Your opponent's Jing Yuan is similar to this. Although it is always going to be close to his shoulder blades, it will never be static as his actions will always be dynamic. Train yourself to be sensitive to his changes so you can always precisely locate his Jing Yuan by feel, and not by anatomical features. If you can do this properly you will always be able to instantaneously "bounce" him out as soon as he applies forces.

So, how do you maintain a "lock" on the Jing Yuan?

By applying a very small amount of pressure on the opponent, the "four ounces" as described by the Tai Chi Classics, you can constantly keep track of the opponent's Jing Yuan. However, the amount of pressure applied MUST be small enough not to let the opponent detect, so he cannot capitalize on it and attack you in return. Occasionally, you can also "nudge" him to provoke a reaction to recapture the Jing Yuan. But the golden rule as always, never give the opponent enough to sense you.

So, when do you actually us the Jing Yuan to throw the opponent? As soon as the path between you and his Jing Yuan is consolidated. This usually happens when he wishes to use strength, or when you have chase/control him so much he could no longer run. But NEVER try to throw him if the path is not consolidated. If you do so before consolidation occurs, your throw will not be effective and he may be able to retaliate. Hence, learning to feel for the consolidation is also an important part of training.

Friday, June 6, 2008

Yin Qiao Mai: The Forgotten Line

Everyone knows about Dantien. Everyone knows about Ran Mai and Du Mai.

However, people often forget the importance of the YIN QIAO MAI.

In certain Chinese cultivation systems, it is believed that the Yin Qiao acts like a reservoir that supplies Qi to the other seven extraordinary meridians and the twelve classical meridians. Which means, if the Yin Qiao is strong, the rest of the meridians and the body is strong.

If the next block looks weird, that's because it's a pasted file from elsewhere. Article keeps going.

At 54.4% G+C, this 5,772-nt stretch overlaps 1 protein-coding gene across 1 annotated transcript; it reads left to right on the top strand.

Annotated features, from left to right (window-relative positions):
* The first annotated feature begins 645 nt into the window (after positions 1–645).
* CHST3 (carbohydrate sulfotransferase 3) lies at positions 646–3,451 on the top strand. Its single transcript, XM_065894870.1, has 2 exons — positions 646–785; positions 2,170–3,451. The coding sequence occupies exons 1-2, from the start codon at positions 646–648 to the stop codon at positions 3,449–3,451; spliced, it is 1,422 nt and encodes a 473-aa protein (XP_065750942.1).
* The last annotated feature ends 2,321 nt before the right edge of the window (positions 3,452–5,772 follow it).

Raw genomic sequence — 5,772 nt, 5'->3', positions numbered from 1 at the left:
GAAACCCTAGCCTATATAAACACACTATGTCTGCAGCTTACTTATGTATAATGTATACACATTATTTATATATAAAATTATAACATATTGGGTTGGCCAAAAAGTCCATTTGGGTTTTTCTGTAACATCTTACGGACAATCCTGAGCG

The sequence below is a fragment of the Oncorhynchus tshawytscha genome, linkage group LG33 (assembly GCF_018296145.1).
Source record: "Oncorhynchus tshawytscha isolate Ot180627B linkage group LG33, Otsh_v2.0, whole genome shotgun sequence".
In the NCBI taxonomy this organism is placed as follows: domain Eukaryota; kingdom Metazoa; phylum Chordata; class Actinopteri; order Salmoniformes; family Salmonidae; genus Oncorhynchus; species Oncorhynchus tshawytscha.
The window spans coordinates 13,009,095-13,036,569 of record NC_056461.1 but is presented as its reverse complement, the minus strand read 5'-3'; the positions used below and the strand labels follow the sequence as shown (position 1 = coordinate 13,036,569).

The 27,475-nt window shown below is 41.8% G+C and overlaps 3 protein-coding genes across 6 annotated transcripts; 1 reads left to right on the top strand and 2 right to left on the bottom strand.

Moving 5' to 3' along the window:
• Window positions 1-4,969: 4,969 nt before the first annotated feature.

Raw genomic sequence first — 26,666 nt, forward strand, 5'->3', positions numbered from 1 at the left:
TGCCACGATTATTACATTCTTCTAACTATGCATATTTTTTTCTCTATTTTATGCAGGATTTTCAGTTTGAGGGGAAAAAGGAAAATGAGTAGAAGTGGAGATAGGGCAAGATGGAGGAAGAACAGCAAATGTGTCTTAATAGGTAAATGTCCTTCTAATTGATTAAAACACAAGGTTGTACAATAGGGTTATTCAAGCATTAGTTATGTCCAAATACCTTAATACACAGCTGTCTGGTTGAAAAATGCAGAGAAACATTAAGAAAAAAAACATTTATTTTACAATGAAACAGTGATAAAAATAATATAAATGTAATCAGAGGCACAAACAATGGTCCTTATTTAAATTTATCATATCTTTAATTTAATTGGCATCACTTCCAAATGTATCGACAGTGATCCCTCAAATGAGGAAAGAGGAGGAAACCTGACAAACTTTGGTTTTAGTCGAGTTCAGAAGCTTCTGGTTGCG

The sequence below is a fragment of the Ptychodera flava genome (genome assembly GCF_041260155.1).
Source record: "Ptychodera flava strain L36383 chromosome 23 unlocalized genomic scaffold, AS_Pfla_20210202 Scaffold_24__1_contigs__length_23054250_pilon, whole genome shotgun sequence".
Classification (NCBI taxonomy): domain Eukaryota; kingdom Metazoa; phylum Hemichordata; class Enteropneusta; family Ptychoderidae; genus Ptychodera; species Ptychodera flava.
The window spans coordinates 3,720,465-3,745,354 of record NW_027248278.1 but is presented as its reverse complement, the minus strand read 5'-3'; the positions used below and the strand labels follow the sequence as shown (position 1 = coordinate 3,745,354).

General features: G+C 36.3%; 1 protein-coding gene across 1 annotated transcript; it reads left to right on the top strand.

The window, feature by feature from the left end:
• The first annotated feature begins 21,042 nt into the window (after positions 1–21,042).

In martial arts, the Yin Qiao is one of the most useful alignment if one wants to achieve a strong stance.
While the most popular stance in martial arts seems to be the "square" looking ones, you can always improve your stability by utilizing the Yin Qiao alignment. How? Here are the steps:
1. Imagine a line that starts from the left pupil of your eye, run it down the left the side of the neck along the sternoclaidomastoid muscle, keep going down to the left hip ball joint, down the inner 1/3 of the thigh and leg, and end in the left foot arch.
2. Do the same with the right pupil and down the right side of the body.
3. Imagine the two lines flexible and resilient like bamboos.
4. Keep the two lines skewered.
Play with it, experiment with it. See whether you can make it work. If you can work it out, you will definitely find your stance a lot more stable.

Monday, June 2, 2008

Qi: More than just a load of Hot Air

One of the most argued topic in Chinese martial arts and traditional Chinese medicine is the exisience of Qi. So does Qi really exist? The answer is YES.... and NO.

The problem is, a lot of people had turned the concept of Qi into some esoteric mystical "Jedi Force" in order to make a dollar. Subsequently, the smarter section of the public becomes so sick of the superstition surrounding it the whole Qi concept became a farce.

In my opinion, the Qi concept is a empirical model that explains certain observable phenomenon and a method to achieve certain results. Ancient Chinese had no sophisticated machines to look at cellular processes. It is also a way for the body to comunicate certain information with the consciousness. A form of "Synesthesia". For thousands of year, through trial and error, the Qi theory had become quite water tight and useful in many situations. In Tai Chi it is a good way to help align and consolidate body structures, and to help the practitioner "listen to" his/her body and the opponents'.

If we do have to dissect the nature of Qi in Western scientific terms, I believe it is a function of normal physiology, neuro-anatomy, psychology and possibly some other natural biological functions that requires more scientific studies.

If an apple drops on my head, I will most probably end up eating it and feeling good about it afterwards; We only need one Isaac Newton every so often. Same as, if the concept of Qi can help you achieve a certain goal, there is no need to super-analyse it. If you believe in it, that's great. If you don't, just call it something else that you are comfortable with and see whether it can take you somewhere.